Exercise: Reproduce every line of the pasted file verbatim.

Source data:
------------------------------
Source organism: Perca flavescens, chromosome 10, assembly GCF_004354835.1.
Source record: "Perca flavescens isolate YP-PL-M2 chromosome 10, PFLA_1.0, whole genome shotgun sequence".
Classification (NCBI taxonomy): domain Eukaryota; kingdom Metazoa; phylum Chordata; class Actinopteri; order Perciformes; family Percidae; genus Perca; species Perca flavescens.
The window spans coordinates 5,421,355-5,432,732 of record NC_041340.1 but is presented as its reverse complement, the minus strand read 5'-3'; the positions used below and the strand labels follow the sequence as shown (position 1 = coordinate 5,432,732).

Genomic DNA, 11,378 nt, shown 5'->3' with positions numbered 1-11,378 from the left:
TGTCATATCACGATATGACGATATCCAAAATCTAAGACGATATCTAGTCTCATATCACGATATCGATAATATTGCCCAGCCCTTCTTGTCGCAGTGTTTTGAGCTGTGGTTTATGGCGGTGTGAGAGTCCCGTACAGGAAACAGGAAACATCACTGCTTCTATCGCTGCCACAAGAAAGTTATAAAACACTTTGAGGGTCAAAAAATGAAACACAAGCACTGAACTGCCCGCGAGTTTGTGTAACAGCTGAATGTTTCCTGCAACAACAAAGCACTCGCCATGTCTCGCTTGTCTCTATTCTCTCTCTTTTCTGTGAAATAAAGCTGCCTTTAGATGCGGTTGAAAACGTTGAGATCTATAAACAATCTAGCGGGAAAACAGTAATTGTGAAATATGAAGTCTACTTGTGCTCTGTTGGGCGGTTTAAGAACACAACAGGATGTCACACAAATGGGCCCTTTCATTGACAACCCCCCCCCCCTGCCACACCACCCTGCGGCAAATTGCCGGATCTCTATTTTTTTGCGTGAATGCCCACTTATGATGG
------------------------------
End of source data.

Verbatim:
Source organism: Perca flavescens, chromosome 10, assembly GCF_004354835.1.
Source record: "Perca flavescens isolate YP-PL-M2 chromosome 10, PFLA_1.0, whole genome shotgun sequence".
Classification (NCBI taxonomy): domain Eukaryota; kingdom Metazoa; phylum Chordata; class Actinopteri; order Perciformes; family Percidae; genus Perca; species Perca flavescens.
The window spans coordinates 5,421,355-5,432,732 of record NC_041340.1 but is presented as its reverse complement, the minus strand read 5'-3'; the positions used below and the strand labels follow the sequence as shown (position 1 = coordinate 5,432,732).

Genomic DNA, 11,378 nt, shown 5'->3' with positions numbered 1-11,378 from the left:
TGTCATATCACGATATGACGATATCCAAAATCTAAGACGATATCTAGTCTCATATCACGATATCGATAATATTGCCCAGCCCTTCTTGTCGCAGTGTTTTGAGCTGTGGTTTATGGCGGTGTGAGAGTCCCGTACAGGAAACAGGAAACATCACTGCTTCTATCGCTGCCACAAGAAAGTTATAAAACACTTTGAGGGTCAAAAAATGAAACACAAGCACTGAACTGCCCGCGAGTTTGTGTAACAGCTGAATGTTTCCTGCAACAACAAAGCACTCGCCATGTCTCGCTTGTCTCTATTCTCTCTCTTTTCTGTGAAATAAAGCTGCCTTTAGATGCGGTTGAAAACGTTGAGATCTATAAACAATCTAGCGGGAAAACAGTAATTGTGAAATATGAAGTCTACTTGTGCTCTGTTGGGCGGTTTAAGAACACAACAGGATGTCACACAAATGGGCCCTTTCATTGACAACCCCCCCCCCCTGCCACACCACCCTGCGGCAAATTGCCGGATCTCTATTTTTTTGCGTGAATGCCCACTTATGATGG